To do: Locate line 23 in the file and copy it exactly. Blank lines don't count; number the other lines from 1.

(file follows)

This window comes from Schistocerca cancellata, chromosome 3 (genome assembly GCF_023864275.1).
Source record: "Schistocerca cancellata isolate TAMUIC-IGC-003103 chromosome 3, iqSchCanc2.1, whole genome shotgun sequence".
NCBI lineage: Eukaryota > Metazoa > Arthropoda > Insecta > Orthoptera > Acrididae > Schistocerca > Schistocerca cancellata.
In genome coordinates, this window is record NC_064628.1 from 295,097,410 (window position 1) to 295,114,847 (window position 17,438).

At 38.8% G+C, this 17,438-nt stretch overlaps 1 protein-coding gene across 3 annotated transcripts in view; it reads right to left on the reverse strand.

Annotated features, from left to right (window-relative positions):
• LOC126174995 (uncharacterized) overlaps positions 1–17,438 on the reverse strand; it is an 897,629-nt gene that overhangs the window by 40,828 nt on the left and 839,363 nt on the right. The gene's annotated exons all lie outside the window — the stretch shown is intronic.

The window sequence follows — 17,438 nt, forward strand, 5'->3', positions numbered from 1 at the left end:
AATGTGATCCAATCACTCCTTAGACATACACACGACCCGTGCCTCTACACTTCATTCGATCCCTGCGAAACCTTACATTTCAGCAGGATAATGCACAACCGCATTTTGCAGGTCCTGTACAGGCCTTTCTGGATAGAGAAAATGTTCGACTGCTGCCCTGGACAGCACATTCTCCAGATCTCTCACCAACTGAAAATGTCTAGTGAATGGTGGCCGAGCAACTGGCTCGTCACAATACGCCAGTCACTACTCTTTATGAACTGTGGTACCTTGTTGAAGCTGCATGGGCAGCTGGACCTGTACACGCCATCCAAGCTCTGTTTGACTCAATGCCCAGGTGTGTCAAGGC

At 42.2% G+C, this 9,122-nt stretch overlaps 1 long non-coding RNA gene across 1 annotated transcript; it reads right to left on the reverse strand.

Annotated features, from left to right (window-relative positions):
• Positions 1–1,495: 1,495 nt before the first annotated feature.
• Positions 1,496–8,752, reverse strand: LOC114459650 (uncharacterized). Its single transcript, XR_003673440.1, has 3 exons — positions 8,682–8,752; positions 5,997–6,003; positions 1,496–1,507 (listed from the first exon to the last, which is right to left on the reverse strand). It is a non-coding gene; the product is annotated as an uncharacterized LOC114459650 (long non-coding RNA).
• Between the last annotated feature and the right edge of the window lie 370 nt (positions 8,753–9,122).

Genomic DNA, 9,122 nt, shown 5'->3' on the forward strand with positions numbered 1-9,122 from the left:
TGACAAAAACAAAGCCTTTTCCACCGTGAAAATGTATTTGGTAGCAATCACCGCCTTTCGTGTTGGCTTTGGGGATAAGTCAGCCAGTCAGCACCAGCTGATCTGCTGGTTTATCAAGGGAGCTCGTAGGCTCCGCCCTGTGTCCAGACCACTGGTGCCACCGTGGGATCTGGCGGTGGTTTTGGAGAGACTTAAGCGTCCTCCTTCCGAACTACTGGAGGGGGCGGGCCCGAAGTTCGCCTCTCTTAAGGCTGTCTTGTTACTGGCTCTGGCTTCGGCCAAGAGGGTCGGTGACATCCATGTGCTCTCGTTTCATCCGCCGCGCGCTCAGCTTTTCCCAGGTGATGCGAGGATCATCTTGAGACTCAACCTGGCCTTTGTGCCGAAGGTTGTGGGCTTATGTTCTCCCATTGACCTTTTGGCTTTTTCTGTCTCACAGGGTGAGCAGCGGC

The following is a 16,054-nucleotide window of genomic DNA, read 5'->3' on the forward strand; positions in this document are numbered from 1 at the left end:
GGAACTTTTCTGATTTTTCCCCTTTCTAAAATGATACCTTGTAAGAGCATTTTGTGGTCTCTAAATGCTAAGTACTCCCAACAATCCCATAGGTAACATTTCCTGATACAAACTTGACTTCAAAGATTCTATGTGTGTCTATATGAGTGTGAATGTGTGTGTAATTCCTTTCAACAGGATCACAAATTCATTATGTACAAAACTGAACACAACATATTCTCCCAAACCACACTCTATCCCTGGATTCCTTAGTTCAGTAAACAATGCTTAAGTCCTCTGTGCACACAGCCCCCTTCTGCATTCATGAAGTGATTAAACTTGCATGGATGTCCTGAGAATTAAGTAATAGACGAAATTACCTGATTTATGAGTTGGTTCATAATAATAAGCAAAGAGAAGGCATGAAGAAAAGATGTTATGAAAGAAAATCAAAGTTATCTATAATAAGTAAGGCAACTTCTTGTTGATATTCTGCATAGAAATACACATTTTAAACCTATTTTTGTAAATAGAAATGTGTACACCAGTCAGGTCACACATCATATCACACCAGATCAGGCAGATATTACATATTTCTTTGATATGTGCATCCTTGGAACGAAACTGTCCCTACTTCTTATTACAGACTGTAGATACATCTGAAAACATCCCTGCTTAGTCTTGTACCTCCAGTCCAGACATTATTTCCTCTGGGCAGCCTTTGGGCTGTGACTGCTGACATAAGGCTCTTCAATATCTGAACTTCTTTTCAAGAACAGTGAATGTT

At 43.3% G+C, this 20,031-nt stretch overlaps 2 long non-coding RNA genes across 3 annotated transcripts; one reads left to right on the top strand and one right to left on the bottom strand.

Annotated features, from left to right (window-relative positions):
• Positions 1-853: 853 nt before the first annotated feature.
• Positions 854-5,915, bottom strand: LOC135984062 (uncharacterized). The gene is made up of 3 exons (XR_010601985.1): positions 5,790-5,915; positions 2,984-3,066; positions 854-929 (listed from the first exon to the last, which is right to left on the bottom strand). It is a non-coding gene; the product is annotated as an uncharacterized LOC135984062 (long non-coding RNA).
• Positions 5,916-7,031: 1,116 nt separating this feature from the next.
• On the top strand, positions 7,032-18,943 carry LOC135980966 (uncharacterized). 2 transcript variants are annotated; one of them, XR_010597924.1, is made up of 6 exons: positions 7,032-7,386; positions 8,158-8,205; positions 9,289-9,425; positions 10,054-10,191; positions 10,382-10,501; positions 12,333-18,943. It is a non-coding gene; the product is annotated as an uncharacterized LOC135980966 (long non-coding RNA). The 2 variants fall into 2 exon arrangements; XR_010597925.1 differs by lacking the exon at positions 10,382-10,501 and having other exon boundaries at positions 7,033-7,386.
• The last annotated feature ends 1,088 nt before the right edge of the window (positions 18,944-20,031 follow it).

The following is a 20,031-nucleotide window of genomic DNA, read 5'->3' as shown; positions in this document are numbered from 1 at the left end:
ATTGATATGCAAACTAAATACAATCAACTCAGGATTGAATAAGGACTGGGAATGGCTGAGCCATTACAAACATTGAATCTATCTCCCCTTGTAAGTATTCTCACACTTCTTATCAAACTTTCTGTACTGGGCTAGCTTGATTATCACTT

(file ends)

• Positions 5,916-7,031: 1,116 nt separating this feature from the next.